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Quote:
Originally Posted by PPLEPEU View Post
Here's the numbers:
- Pump runs 17 hours per day (6:00 AM until 11:00 PM)
- Pump motor consumes 35 watts
- Daily consumption is 6/10s kwh
- Our bill shows 13 cents per kwh
- Daily cost is about 8 cents, so about $2.33 per month
The remote someone spoke to earlier in thread sounds like a nice compromise. I do believe it is a little bit dishonest to sell these systems based on cost of small pump and not mentioning the water heater. When we bought here I read in my material house had Florida energy seal approval. Pretty low standard if water systems not included. Does anyone know if hot water line underground are insulated? I suspect they are not.
  #36  
Old 02-19-2015, 02:54 PM
ffresh ffresh is offline
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I would guess (but not entirely sure), that they are immersed in the concrete slab and, thus, fairly well insulated Someone else may know differently
  #37  
Old 02-19-2015, 04:40 PM
Jim 9922 Jim 9922 is offline
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Quote:
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I would guess (but not entirely sure), that they are immersed in the concrete slab and, thus, fairly well insulated Someone else may know differently
They are laid on the ground under the sand base onto which the slab is poured. At least in the "old days" of customizing the homes you could order insulated water supply pipes. I do not know what is done now, but I assume they use the least expensive and quickest way.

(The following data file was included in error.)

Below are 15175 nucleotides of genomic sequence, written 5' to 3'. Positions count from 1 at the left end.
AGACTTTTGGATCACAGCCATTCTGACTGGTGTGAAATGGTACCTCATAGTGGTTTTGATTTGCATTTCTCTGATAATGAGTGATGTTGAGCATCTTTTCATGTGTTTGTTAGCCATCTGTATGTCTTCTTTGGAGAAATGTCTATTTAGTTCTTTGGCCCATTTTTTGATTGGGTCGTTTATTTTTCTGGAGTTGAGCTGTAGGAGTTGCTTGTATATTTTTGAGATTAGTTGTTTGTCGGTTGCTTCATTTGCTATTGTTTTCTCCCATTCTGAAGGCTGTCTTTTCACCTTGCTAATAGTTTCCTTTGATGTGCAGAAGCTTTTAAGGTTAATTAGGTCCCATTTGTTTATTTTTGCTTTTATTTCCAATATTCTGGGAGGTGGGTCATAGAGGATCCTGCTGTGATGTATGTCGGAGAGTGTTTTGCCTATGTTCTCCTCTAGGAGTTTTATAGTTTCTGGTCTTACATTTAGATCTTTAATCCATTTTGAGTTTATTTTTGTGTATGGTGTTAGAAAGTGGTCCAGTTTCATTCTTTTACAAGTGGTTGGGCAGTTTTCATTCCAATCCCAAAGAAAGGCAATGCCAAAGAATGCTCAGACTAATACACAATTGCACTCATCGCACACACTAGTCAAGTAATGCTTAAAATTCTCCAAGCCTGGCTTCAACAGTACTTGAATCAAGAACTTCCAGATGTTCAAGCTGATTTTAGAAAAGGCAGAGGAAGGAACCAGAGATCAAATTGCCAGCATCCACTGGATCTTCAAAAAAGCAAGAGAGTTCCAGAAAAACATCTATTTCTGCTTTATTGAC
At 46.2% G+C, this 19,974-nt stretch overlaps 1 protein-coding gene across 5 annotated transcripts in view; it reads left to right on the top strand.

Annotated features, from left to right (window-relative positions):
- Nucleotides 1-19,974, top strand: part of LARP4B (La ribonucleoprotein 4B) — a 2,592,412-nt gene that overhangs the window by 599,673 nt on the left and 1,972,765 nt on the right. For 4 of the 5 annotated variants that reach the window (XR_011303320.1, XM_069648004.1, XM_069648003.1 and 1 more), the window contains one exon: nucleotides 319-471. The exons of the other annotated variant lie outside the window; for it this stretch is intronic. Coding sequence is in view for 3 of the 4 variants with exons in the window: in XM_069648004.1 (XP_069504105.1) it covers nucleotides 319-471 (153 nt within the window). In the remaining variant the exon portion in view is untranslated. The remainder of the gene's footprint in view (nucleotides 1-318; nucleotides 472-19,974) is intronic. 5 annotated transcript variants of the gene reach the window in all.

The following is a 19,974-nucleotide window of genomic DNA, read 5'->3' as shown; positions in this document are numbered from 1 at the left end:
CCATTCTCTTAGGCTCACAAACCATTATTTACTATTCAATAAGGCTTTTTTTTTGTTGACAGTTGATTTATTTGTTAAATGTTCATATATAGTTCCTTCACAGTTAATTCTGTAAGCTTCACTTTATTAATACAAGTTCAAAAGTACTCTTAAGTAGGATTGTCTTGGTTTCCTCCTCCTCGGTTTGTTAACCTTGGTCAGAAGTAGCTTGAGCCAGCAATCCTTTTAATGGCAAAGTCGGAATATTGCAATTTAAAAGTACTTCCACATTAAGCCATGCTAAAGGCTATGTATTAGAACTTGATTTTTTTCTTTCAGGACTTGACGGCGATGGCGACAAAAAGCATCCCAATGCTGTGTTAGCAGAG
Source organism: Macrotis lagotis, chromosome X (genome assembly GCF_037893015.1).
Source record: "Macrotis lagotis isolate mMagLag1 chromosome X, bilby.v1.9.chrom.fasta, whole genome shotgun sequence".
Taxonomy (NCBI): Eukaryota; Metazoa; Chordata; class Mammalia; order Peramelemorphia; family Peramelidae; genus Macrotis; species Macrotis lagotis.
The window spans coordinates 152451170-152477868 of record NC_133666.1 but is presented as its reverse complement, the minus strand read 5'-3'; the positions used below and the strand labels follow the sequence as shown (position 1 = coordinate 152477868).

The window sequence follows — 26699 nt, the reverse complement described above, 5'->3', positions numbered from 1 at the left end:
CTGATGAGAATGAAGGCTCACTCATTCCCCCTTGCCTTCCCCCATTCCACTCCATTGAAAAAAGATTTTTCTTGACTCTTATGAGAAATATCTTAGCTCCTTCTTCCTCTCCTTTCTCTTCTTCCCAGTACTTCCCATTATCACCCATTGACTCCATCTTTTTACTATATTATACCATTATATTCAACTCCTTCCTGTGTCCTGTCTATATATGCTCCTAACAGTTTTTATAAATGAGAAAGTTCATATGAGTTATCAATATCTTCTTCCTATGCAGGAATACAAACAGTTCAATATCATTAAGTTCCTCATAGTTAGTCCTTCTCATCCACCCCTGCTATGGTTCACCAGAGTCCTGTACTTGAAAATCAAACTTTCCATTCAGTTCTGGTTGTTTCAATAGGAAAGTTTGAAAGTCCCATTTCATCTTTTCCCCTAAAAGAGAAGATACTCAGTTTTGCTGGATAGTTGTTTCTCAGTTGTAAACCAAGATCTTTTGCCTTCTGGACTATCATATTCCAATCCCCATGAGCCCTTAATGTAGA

If I remember my old high school science classes correctly, the ground temperature remains at about 65 degrees or a bit less when sheltered from the sun and weather. That would be the temperature of your pipes if not insulated.
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  #38  
Old 02-19-2015, 09:48 PM
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For those interested in a financial analysis check Ask Pablo: Will a "Water-Saving" Hot Water Recirculation Pump Really Save Me Money? : TreeHugger

Bottom line, you would save some money on your water bill but you would spend more on your electric bill. I like the idea of using a bucket to collect the waste to water plants. Also know that the grey water from houses south of 466 goes to a treatment plant and is then used to water golf courses so it is being reclaimed even if it goes down the drain. This reclaimed water is NOT used in the home irrigation but only on the golf courses.
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  #39  
Old 02-19-2015, 10:25 PM
D&Lsunfun D&Lsunfun is offline
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we had a pump installed last month by Kiley, works great, the booklet said the cost of electric is about the same as a 40 watt bulb. less wasted water at our house in the shower and at the kitchen sink.
  #40  
Old 02-20-2015, 07:52 AM
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Quote:
Originally Posted by cherylncliff View Post
For those interested in a financial analysis check Ask Pablo: Will a "Water-Saving" Hot Water Recirculation Pump Really Save Me Money? : TreeHugger